The car business is a rough one, and takes no prisoners. Mr Fisker was probably packing his bags with that Cayman Islands ticket clenched between his teeth as soon as he ended your interview. Next they will be looking for who he sold the drugs to and later the car will appear in a time travel movie.
The real point is that the real target population continues to be ignored. Someone that can afford to spend $100K to $250K on a car, can basically do what they want; price is NO OBJECT. The "average" citizen that is looking for ECONOMY, has to consider both the cost of the vehicle and the cost of fuel......unless the vehicle cost is brought within an affordable range, there willl never be the required mass adoption for commercial success. The hybrid (plug-in or not) is that current best leap in technology. The pure electric is just another example of government trying to force technology on the basis of some leftist political agenda, disguised as compassionate concern for "the planet". It is not ready or practical at this time, like it or not! The ICE is still the best, most practical propulsion system overall.
I don't know that it's the number of choices as much as all the FUD and misinformation.
For example, just how does one score a Hybrid like the Prius as a battery powered car? (Non plug-in obviously) The last time I looked, 100% of the power was generated by an Internal Combustion Engine!
This is a fantastic step that improves the efficiency of the ICE. In one swoop it eliminates the waste of idling and acceleration. However it has practically nothing to do with making a viable plug in battery vehicle.
Excellent observations of driving habits. I am shopping for a vehicle with top MPG. It seems that ICE only cars can get great MPG (driven correctly). However, the hybrid still gets better (when driven correctly).
I think many purchase the hybrid for the sticker MPG but in practice drive with no intention of optimizing MPG.
The pure electric still suffers from range anxiety. Until that is solved, it will remain a small percentage of car sales.
I think the auto manufacturers are optimizing ICE and batteries because they have to, but they will eventually have to address letting the car control driving habits. Perhaps even automated driving (or at least control the acceleration/deceleration functions, and not the old Toyota way;-)
Fisker makes a great point, that the automotive companies are making a (not-in-demand) model of electric that not many want, just to cheat on the CAFE standards. Typical of the mentality that got the automotive companies in trouble in the first place, fighting regulations (with countless millions of wasted dollars) instead of using them to their advantage and just designing cars the way they are supposed to. Obviously, the majority of the American public wants to be economical, that is why these standards are being pushed. Instead of bowing to the will of the people, the auto companies are copping out of a challenge by throwing money at something just to cheat or beat the system, the American public, and mankind itself by sticking to archaic technology and refusing to progress into the next millenium. These lame tactics by the automotive companies breed contempt and keep us 'tied' to the pump, with the oil industry deciding when how our budgets get organized. Shame on the media for repeating the pro-oil propaganda of lumping all electrics and hybrids into the same category. It's time we opened our eyes to the future, and it is not ICE driven, unless we are using H2 for the power source.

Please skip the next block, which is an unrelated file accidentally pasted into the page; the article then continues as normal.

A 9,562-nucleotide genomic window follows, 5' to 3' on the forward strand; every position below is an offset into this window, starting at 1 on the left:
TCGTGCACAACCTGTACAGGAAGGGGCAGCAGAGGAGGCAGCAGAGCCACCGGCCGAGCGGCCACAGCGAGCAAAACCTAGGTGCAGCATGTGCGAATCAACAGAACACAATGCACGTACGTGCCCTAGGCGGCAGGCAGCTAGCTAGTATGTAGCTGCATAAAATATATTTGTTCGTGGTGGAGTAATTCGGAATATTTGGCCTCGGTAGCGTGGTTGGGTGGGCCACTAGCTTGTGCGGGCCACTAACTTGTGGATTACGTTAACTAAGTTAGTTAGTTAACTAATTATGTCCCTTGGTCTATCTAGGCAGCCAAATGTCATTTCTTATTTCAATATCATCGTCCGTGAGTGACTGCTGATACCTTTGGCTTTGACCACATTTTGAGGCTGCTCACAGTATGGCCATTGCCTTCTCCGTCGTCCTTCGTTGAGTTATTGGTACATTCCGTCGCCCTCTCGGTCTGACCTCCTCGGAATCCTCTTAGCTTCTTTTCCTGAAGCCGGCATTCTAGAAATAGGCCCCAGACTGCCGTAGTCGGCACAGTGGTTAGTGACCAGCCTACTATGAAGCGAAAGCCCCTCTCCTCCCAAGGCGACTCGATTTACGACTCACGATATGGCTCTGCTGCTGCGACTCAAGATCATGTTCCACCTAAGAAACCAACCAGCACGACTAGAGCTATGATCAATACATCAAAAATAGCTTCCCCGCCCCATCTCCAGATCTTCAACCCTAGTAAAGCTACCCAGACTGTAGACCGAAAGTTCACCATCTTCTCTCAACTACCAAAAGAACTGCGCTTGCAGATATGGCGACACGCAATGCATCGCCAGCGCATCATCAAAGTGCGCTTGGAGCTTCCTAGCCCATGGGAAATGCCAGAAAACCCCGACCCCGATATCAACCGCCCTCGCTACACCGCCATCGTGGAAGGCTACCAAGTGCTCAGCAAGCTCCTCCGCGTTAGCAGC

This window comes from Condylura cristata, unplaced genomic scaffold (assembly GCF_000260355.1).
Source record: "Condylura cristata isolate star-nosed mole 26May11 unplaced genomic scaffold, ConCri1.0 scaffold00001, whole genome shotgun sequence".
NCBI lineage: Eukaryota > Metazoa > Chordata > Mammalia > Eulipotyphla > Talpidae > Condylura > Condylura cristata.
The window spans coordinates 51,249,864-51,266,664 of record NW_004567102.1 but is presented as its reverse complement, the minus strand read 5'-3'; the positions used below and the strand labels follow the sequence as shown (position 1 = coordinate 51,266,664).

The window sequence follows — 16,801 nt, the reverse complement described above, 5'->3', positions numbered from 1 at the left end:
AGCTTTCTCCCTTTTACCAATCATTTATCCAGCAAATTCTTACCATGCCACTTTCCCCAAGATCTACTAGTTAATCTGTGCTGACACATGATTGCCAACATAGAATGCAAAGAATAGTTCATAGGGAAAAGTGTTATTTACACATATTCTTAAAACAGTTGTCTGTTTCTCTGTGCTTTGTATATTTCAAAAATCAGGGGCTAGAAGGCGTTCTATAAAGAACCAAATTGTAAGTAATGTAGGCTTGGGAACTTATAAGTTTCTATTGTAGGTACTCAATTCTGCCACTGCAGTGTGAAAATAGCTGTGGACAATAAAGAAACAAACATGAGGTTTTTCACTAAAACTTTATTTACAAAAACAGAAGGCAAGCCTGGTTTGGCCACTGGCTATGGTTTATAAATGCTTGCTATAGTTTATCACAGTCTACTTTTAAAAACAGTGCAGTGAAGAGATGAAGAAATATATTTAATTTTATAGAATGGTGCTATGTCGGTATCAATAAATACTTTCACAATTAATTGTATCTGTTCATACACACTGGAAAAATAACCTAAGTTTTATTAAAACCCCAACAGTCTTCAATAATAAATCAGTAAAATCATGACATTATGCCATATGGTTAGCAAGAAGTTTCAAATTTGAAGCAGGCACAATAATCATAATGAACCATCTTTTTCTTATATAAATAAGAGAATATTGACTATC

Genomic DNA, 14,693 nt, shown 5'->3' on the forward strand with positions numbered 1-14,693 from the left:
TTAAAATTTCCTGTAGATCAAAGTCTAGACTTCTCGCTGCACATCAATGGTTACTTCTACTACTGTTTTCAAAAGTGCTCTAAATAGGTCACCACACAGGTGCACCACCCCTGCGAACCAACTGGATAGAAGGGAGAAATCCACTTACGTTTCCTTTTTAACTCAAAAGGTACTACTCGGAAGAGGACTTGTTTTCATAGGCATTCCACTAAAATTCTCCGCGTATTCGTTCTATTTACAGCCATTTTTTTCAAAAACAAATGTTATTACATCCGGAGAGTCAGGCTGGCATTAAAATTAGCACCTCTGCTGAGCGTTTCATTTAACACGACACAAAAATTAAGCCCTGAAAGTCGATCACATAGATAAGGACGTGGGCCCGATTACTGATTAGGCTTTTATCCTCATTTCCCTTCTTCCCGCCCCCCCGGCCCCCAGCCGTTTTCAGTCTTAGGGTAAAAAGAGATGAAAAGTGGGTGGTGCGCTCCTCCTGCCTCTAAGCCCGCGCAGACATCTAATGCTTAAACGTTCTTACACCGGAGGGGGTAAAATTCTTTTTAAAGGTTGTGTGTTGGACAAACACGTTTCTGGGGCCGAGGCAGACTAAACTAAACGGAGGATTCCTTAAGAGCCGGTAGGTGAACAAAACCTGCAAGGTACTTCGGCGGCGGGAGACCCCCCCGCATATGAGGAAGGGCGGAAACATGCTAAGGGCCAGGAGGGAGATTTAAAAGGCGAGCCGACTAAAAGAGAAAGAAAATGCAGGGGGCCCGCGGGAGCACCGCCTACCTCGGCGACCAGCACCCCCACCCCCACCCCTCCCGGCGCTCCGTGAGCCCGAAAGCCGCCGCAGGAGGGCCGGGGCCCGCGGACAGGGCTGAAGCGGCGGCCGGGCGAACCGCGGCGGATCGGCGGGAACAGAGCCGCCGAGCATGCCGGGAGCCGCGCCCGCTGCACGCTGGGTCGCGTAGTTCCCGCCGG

In a bid to boost the viability of lithium-based electric car batteries, a team at Lawrence Berkeley National Laboratory has developed a chemistry that could possibly double an EV’s driving range while cutting its battery cost in half.
Using Siemens NX software, a team of engineering students from the University of Michigan built an electric vehicle and raced in the 2013 Bridgestone World Solar Challenge. One of those students blogged for Design News throughout the race.
Robots that walk have come a long way from simple barebones walking machines or pairs of legs without an upper body and head. Much of the research these days focuses on making more humanoid robots. But they are not all created equal.
For industrial control applications, or even a simple assembly line, that machine can go almost 24/7 without a break. But what happens when the task is a little more complex? That’s where the “smart” machine would come in. The smart machine is one that has some simple (or complex in some cases) processing capability to be able to adapt to changing conditions. Such machines are suited for a host of applications, including automotive, aerospace, defense, medical, computers and electronics, telecommunications, consumer goods, and so on. This discussion will examine what’s possible with smart machines, and what tradeoffs need to be made to implement such a solution.